Next, we calculate the number of instructions required for each round of SHA-1, as shown in Table A.II. In order to calculate the value of TEMP, 8 instructions are needed (4 ADD, 1 ROT and 3 for round function). We need another 6 instructions to complete the round operation.




Description TEMP = S5(A) + ft(B,C,D) + E + Wt + Kt

Instructions 8


E=D; D=C; C= S30(B); B=A; A = TEMP Total

6 14


After assembling all the data, totally, we obtain around 1402 instructions per block (512-bit) in SHA-1, as shown in Table A.III. TABLE A.III NUMBER OF INSTRUCTIONS FOR SHA-1 ON 32-BIT PROCESSOR

Step a

Description load

Details M[i]=W[0], ... ,W[15]


shift and store load


80 rounds

W[t]= S1(W[t-3] ⊕ W[t-8] ⊕ W[t-14] ⊕ W[t-16] ) A = H[0], B = H[1], C = H[2], D = H[3], E = H[4] 80 • 14


add and store


H[0] = H[0] + A, H[1] = H[1] + B, H[2] = H[2] + C, H[3] = H[3] + D, H[4] = H[4] + E Total


Instr. 16

[6] [7] [8]

256 5 1120



5 [11]


B) Total Number of Instructions in Modular Addition on 32bit Processor

[12] [13]

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B.-M. Goi et al.: Computational Complexity and Implementation Aspects of the Incremental Hash Function Bok-Min Goi received the B.Eng. degree in Electrical Engineering from University of Malaya (MU) and the M. EngSc degree from Multimedia University (MMU), Malaysia, in 1998 and 2002, respectively. Since April 1998, he has been working as a lecturer in the Faculty of Engineering, MMU. Currently, he is working toward his Ph.D research and as a researcher at MMU’s Centre for Cryptography and Information Security (CCIS). His current research interests include cryptography, incremental hash function, authentication and key exchange protocols. M. U. Siddiqi received B.Sc. Engg and M.Sc. Engg degrees from Aligarh Muslim University (AMU Aligarh) in 1966 and 1971 respectively, and Ph.D. degree from Indian Institute of Technology Kanpur (IIT Kanpur) in 1976, all in Electrical Engineering. He has been in the teaching profession throughout, first at AMU Aligarh, then at IIT Kanpur. Currently, he is with the Faculty of Engineering, Multimedia University, Malaysia. His research interests are in coding and cryptography.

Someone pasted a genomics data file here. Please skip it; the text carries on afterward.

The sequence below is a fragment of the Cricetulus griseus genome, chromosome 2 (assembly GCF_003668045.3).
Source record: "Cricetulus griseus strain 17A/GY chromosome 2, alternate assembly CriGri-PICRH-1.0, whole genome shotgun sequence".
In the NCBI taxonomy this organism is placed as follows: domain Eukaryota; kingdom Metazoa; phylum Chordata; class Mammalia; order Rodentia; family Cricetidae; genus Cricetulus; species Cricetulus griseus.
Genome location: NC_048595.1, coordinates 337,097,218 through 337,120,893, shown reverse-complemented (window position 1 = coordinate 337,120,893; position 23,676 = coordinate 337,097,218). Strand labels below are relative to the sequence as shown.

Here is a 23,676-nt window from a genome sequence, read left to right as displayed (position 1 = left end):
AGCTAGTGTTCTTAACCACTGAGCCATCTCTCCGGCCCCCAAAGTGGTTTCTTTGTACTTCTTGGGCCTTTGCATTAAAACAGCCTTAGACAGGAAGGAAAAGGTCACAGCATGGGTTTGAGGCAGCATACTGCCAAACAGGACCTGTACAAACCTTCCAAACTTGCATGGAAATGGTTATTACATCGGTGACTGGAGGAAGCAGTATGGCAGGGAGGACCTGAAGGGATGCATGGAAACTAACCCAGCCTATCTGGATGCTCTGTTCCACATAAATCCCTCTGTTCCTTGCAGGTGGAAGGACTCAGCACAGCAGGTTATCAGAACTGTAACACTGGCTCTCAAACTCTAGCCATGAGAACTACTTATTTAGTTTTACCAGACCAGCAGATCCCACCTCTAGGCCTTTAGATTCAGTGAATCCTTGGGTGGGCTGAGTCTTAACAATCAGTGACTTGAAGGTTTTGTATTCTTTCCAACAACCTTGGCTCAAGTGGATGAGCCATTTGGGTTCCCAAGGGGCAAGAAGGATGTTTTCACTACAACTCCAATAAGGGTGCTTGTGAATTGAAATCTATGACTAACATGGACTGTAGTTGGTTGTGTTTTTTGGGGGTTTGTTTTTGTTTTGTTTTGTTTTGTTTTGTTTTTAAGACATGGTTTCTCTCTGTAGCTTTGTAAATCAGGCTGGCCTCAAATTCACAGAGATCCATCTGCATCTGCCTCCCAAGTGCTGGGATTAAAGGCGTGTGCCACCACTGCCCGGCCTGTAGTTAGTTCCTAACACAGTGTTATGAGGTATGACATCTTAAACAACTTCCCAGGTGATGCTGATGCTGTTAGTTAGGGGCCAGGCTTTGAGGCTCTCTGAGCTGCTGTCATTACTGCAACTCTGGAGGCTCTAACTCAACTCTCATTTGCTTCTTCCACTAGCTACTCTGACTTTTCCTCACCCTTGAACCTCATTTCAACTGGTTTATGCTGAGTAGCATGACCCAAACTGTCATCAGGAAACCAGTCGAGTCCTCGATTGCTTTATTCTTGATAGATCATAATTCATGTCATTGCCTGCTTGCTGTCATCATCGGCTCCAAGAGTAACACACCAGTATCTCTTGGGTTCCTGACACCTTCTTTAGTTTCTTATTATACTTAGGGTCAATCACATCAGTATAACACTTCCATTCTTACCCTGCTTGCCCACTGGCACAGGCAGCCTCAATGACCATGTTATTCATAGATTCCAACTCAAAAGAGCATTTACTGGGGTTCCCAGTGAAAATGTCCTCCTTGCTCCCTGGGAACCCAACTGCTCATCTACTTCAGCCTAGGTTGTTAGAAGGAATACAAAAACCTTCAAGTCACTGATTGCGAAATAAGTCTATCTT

Hean-Teik Chuah is currently a Professor, Dean of Engineering and the Director of Research & Postgraduate Programmes at Multimedia University, Malaysia. His research interests include microwave remote sensing, applied electromagnetics and applied mathematics. He has published more than 120 papers in international journals and conferences. He has received many awards, locally and internationally. Among them include the inaugural Young Engineer Award by the Institution of Engineers, Malaysia in 1991; the Young Scientist Award to attend the 23rd General Assembly of the International Union of Radio Science (URSI) at Prague, Czechoslovakia in 1990; the Young Scientist Award to attend the 24th General Assembly of URSI at Kyoto, Japan, in 1993; the Young Scientist Award (Industrial Sector) by the Malaysian Ministry of Science, Technology and the Environment in 1995; and the Malaysian Toray Science Foundation Science and Technology Award in 1999 for his contributions in the area of microwave remote sensing. In 2002, he received the Sterling Award from the Sterling Group of Universities (research-based universities in UK with engineering faculties) for his services to promotion of engineering profession. He is a Fellow of the Academy of Sciences, Malaysia; the Institution of Engineers, Malaysia; the Remote Sensing & Photogrammetry Society, UK; the Institution of Electrical Engineers, UK; Senior Member of IEEE, and a member of the Electromagnetics Academy, USA.